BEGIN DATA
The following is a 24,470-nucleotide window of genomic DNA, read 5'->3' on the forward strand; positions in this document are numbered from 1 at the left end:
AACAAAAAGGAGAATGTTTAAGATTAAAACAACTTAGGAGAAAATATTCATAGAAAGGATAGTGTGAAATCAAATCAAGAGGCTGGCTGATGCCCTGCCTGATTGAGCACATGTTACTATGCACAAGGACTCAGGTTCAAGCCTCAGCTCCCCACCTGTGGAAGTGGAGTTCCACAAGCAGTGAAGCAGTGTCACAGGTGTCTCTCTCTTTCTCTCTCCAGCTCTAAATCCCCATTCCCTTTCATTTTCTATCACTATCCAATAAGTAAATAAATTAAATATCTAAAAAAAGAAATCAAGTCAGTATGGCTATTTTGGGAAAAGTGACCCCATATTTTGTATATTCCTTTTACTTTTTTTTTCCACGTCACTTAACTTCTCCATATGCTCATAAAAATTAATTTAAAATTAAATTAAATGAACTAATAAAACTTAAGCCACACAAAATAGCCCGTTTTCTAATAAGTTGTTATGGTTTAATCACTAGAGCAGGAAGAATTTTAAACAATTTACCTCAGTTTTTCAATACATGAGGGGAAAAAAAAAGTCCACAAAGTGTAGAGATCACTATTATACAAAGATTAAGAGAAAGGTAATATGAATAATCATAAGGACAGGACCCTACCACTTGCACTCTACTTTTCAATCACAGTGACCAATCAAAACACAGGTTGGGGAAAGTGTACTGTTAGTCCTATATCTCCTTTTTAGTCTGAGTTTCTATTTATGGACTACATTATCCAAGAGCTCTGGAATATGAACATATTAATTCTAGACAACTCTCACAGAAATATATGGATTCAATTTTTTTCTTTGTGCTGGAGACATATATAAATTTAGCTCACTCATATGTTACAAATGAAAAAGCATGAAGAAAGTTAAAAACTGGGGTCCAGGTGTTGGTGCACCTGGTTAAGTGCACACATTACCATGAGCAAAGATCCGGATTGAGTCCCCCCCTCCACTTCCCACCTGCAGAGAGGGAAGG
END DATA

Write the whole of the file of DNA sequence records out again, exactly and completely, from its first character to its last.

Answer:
The following is a 24,470-nucleotide window of genomic DNA, read 5'->3' on the forward strand; positions in this document are numbered from 1 at the left end:
AACAAAAAGGAGAATGTTTAAGATTAAAACAACTTAGGAGAAAATATTCATAGAAAGGATAGTGTGAAATCAAATCAAGAGGCTGGCTGATGCCCTGCCTGATTGAGCACATGTTACTATGCACAAGGACTCAGGTTCAAGCCTCAGCTCCCCACCTGTGGAAGTGGAGTTCCACAAGCAGTGAAGCAGTGTCACAGGTGTCTCTCTCTTTCTCTCTCCAGCTCTAAATCCCCATTCCCTTTCATTTTCTATCACTATCCAATAAGTAAATAAATTAAATATCTAAAAAAAGAAATCAAGTCAGTATGGCTATTTTGGGAAAAGTGACCCCATATTTTGTATATTCCTTTTACTTTTTTTTTCCACGTCACTTAACTTCTCCATATGCTCATAAAAATTAATTTAAAATTAAATTAAATGAACTAATAAAACTTAAGCCACACAAAATAGCCCGTTTTCTAATAAGTTGTTATGGTTTAATCACTAGAGCAGGAAGAATTTTAAACAATTTACCTCAGTTTTTCAATACATGAGGGGAAAAAAAAAGTCCACAAAGTGTAGAGATCACTATTATACAAAGATTAAGAGAAAGGTAATATGAATAATCATAAGGACAGGACCCTACCACTTGCACTCTACTTTTCAATCACAGTGACCAATCAAAACACAGGTTGGGGAAAGTGTACTGTTAGTCCTATATCTCCTTTTTAGTCTGAGTTTCTATTTATGGACTACATTATCCAAGAGCTCTGGAATATGAACATATTAATTCTAGACAACTCTCACAGAAATATATGGATTCAATTTTTTTCTTTGTGCTGGAGACATATATAAATTTAGCTCACTCATATGTTACAAATGAAAAAGCATGAAGAAAGTTAAAAACTGGGGTCCAGGTGTTGGTGCACCTGGTTAAGTGCACACATTACCATGAGCAAAGATCCGGATTGAGTCCCCCCCTCCACTTCCCACCTGCAGAGAGGGAAGG